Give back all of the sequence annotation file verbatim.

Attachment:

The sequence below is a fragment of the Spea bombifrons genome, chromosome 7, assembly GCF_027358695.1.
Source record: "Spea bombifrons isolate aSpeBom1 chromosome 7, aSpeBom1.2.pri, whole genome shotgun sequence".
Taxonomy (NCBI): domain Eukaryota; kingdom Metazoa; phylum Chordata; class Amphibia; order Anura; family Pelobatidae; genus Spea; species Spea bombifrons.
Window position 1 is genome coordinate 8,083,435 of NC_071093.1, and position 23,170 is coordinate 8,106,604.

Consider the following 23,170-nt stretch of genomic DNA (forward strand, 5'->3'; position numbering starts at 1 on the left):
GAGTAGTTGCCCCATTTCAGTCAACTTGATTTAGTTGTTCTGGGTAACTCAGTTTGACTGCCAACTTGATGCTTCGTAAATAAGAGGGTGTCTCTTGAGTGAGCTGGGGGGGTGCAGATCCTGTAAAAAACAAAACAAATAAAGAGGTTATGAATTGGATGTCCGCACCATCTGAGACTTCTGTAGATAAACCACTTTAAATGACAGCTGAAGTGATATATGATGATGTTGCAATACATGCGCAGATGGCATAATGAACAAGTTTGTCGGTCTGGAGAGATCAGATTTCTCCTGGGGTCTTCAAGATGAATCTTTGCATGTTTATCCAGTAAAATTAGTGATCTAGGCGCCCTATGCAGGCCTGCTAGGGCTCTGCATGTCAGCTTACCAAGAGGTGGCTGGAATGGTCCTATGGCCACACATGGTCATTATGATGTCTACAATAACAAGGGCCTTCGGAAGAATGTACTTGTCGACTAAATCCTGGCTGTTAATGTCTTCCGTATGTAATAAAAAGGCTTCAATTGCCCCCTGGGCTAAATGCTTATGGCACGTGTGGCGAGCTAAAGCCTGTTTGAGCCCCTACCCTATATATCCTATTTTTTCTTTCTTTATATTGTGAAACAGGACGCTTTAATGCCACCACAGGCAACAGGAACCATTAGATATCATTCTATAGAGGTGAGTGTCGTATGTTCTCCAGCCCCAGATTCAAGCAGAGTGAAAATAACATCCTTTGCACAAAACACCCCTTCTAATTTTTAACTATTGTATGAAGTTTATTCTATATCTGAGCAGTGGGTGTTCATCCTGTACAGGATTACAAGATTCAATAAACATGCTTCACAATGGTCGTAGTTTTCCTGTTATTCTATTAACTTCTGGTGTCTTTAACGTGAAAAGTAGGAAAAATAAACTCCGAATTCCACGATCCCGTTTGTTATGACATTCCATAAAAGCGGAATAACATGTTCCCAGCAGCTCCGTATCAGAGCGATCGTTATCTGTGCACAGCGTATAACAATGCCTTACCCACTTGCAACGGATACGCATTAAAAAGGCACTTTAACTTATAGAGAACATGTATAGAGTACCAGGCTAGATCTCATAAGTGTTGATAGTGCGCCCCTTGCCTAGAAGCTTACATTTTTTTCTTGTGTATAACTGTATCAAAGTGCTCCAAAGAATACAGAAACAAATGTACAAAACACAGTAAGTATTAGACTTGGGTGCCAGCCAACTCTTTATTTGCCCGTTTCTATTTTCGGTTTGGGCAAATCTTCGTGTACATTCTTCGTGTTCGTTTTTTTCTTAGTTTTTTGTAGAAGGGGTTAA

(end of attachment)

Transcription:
The sequence below is a fragment of the Spea bombifrons genome, chromosome 7, assembly GCF_027358695.1.
Source record: "Spea bombifrons isolate aSpeBom1 chromosome 7, aSpeBom1.2.pri, whole genome shotgun sequence".
Taxonomy (NCBI): domain Eukaryota; kingdom Metazoa; phylum Chordata; class Amphibia; order Anura; family Pelobatidae; genus Spea; species Spea bombifrons.
Window position 1 is genome coordinate 8,083,435 of NC_071093.1, and position 23,170 is coordinate 8,106,604.

Consider the following 23,170-nt stretch of genomic DNA (forward strand, 5'->3'; position numbering starts at 1 on the left):
GAGTAGTTGCCCCATTTCAGTCAACTTGATTTAGTTGTTCTGGGTAACTCAGTTTGACTGCCAACTTGATGCTTCGTAAATAAGAGGGTGTCTCTTGAGTGAGCTGGGGGGGTGCAGATCCTGTAAAAAACAAAACAAATAAAGAGGTTATGAATTGGATGTCCGCACCATCTGAGACTTCTGTAGATAAACCACTTTAAATGACAGCTGAAGTGATATATGATGATGTTGCAATACATGCGCAGATGGCATAATGAACAAGTTTGTCGGTCTGGAGAGATCAGATTTCTCCTGGGGTCTTCAAGATGAATCTTTGCATGTTTATCCAGTAAAATTAGTGATCTAGGCGCCCTATGCAGGCCTGCTAGGGCTCTGCATGTCAGCTTACCAAGAGGTGGCTGGAATGGTCCTATGGCCACACATGGTCATTATGATGTCTACAATAACAAGGGCCTTCGGAAGAATGTACTTGTCGACTAAATCCTGGCTGTTAATGTCTTCCGTATGTAATAAAAAGGCTTCAATTGCCCCCTGGGCTAAATGCTTATGGCACGTGTGGCGAGCTAAAGCCTGTTTGAGCCCCTACCCTATATATCCTATTTTTTCTTTCTTTATATTGTGAAACAGGACGCTTTAATGCCACCACAGGCAACAGGAACCATTAGATATCATTCTATAGAGGTGAGTGTCGTATGTTCTCCAGCCCCAGATTCAAGCAGAGTGAAAATAACATCCTTTGCACAAAACACCCCTTCTAATTTTTAACTATTGTATGAAGTTTATTCTATATCTGAGCAGTGGGTGTTCATCCTGTACAGGATTACAAGATTCAATAAACATGCTTCACAATGGTCGTAGTTTTCCTGTTATTCTATTAACTTCTGGTGTCTTTAACGTGAAAAGTAGGAAAAATAAACTCCGAATTCCACGATCCCGTTTGTTATGACATTCCATAAAAGCGGAATAACATGTTCCCAGCAGCTCCGTATCAGAGCGATCGTTATCTGTGCACAGCGTATAACAATGCCTTACCCACTTGCAACGGATACGCATTAAAAAGGCACTTTAACTTATAGAGAACATGTATAGAGTACCAGGCTAGATCTCATAAGTGTTGATAGTGCGCCCCTTGCCTAGAAGCTTACATTTTTTTCTTGTGTATAACTGTATCAAAGTGCTCCAAAGAATACAGAAACAAATGTACAAAACACAGTAAGTATTAGACTTGGGTGCCAGCCAACTCTTTATTTGCCCGTTTCTATTTTCGGTTTGGGCAAATCTTCGTGTACATTCTTCGTGTTCGTTTTTTTCTTAGTTTTTTGTAGAAGGGGTTAA